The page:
John Hickenlooper Drops Out of Presidential Race

The Denver Post via Getty Images

The Denver Post via Getty Images


We ran the numbers: There are 591 news articles covering this topic. 31% (181) are left leaning, 50% (298) center, 19% (112) right leaning.

On Thursday, former Colorado governor John Hickenlooper announced that he is ending his campaign for the 2020 Democratic presidential nomination. He tweeted “While this campaign didn’t have the outcome we were hoping for, every moment has been worthwhile & I’m thankful to everyone who supported this campaign and our entire team.” Hickenlooper, along with fellow low-polling candidates Beto O’Rourke and Steve Bullock, has been under pressure to run for Senate in Colorado against Republican incumbent Cory Garnder. He has said that he will give that possibility serious consideration.

A left-leaning article from the New York Times on Hickenlooper’s withdrawal focuses on the possibility that he might run for Senate. They write, “A recent poll showed Mr. Hickenlooper with more than a 50-point lead over the current leading Democrats in the race for the party’s nomination for the Senate seat; another poll showed him ahead of Mr. Gardner by 13 percentage points in a head-to-head matchup.” A victory for Hickenlooper in Colorado would go a significant way toward making the Senate more blue.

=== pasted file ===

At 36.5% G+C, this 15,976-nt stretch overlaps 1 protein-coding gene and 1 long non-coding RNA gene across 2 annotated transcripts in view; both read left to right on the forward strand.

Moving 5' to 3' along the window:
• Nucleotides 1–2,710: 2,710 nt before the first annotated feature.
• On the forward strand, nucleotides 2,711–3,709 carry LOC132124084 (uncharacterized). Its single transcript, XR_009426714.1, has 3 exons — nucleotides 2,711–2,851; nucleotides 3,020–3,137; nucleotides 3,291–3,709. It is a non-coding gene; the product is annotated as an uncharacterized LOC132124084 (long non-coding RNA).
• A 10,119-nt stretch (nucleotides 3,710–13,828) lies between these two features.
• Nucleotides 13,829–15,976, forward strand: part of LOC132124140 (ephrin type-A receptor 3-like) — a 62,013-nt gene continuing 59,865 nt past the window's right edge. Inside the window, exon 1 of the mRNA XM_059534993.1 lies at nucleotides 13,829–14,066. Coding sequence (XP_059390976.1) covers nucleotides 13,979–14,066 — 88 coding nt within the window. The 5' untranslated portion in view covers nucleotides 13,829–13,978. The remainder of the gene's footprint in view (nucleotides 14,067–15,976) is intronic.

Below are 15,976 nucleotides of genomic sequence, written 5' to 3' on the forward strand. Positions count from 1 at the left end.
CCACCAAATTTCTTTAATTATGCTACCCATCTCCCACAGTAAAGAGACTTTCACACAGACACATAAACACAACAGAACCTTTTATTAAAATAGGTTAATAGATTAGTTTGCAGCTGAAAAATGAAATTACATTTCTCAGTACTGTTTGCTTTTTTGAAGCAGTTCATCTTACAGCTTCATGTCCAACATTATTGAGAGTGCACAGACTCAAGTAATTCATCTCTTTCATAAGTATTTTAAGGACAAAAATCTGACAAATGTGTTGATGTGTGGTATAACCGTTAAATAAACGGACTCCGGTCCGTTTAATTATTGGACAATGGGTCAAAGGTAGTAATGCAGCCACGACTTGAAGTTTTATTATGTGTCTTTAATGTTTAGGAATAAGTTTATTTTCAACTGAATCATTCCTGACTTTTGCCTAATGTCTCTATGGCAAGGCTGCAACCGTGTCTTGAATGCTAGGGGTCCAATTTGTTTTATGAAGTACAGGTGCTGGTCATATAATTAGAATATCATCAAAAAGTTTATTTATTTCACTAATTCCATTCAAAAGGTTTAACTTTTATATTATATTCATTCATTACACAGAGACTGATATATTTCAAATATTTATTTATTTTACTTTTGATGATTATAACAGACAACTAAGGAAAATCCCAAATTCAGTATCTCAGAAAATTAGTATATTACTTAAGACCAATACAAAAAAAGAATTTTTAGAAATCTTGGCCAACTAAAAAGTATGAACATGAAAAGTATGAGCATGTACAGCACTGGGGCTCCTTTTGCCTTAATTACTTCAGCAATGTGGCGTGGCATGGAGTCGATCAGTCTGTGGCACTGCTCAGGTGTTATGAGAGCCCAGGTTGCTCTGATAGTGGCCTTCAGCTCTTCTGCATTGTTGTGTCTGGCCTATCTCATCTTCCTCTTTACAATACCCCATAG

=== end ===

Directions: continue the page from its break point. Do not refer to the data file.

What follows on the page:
A centrist article from Bloomberg also notes the possibility that Hickenlooper may run against Gardner for the Senate seat. The article recounts the history of Hickenlooper’s campaign–writing, “Hickenlooper made the first two rounds of Democratic debates but did not make a lasting impression. His message that he’s a moderate with a record of bipartisanship has failed to resonate. A RealClearPolitics aggregate of polls has him failing to reach 1% support among primary voters, which means he might not have qualified for the third round of debates Sept. 12-13 in Houston.”

The right-leaning New York Post published a brief article in which they recount his presidential run and his promise to think seriously about a Senate run. Right-leaning articles tended to be fairly short and to the point, simply reporting that Hickenlooper is no longer in the running for the Democratic nomination.